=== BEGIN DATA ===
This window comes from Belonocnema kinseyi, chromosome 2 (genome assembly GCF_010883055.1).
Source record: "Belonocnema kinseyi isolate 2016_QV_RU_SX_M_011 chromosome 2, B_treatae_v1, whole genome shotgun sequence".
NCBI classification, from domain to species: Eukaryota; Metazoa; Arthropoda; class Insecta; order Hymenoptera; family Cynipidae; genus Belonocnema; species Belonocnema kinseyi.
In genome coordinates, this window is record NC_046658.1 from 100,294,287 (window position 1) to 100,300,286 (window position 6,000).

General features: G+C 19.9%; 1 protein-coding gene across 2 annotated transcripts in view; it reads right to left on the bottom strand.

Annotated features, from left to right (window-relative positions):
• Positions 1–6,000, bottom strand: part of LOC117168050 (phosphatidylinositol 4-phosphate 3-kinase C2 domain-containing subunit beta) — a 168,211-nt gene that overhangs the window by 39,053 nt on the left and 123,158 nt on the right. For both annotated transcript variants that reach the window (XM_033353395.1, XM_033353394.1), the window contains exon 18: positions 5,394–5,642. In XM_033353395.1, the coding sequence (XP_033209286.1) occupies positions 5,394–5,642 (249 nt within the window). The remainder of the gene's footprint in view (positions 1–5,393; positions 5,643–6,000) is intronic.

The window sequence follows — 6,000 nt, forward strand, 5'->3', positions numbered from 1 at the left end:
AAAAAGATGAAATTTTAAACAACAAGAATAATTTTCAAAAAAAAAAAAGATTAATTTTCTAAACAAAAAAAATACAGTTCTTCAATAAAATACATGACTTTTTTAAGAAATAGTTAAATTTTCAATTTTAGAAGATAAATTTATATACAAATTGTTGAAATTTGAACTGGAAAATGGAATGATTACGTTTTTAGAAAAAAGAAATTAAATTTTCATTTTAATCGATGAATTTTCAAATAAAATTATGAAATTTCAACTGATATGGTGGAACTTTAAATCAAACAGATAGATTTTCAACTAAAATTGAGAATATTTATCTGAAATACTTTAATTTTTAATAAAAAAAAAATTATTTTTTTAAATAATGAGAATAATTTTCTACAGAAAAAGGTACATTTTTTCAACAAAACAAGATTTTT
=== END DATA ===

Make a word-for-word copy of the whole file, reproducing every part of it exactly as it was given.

This window comes from Belonocnema kinseyi, chromosome 2 (genome assembly GCF_010883055.1).
Source record: "Belonocnema kinseyi isolate 2016_QV_RU_SX_M_011 chromosome 2, B_treatae_v1, whole genome shotgun sequence".
NCBI classification, from domain to species: Eukaryota; Metazoa; Arthropoda; class Insecta; order Hymenoptera; family Cynipidae; genus Belonocnema; species Belonocnema kinseyi.
In genome coordinates, this window is record NC_046658.1 from 100,294,287 (window position 1) to 100,300,286 (window position 6,000).

General features: G+C 19.9%; 1 protein-coding gene across 2 annotated transcripts in view; it reads right to left on the bottom strand.

Annotated features, from left to right (window-relative positions):
• Positions 1–6,000, bottom strand: part of LOC117168050 (phosphatidylinositol 4-phosphate 3-kinase C2 domain-containing subunit beta) — a 168,211-nt gene that overhangs the window by 39,053 nt on the left and 123,158 nt on the right. For both annotated transcript variants that reach the window (XM_033353395.1, XM_033353394.1), the window contains exon 18: positions 5,394–5,642. In XM_033353395.1, the coding sequence (XP_033209286.1) occupies positions 5,394–5,642 (249 nt within the window). The remainder of the gene's footprint in view (positions 1–5,393; positions 5,643–6,000) is intronic.

The window sequence follows — 6,000 nt, forward strand, 5'->3', positions numbered from 1 at the left end:
AAAAAGATGAAATTTTAAACAACAAGAATAATTTTCAAAAAAAAAAAAGATTAATTTTCTAAACAAAAAAAATACAGTTCTTCAATAAAATACATGACTTTTTTAAGAAATAGTTAAATTTTCAATTTTAGAAGATAAATTTATATACAAATTGTTGAAATTTGAACTGGAAAATGGAATGATTACGTTTTTAGAAAAAAGAAATTAAATTTTCATTTTAATCGATGAATTTTCAAATAAAATTATGAAATTTCAACTGATATGGTGGAACTTTAAATCAAACAGATAGATTTTCAACTAAAATTGAGAATATTTATCTGAAATACTTTAATTTTTAATAAAAAAAAAATTATTTTTTTAAATAATGAGAATAATTTTCTACAGAAAAAGGTACATTTTTTCAACAAAACAAGATTTTT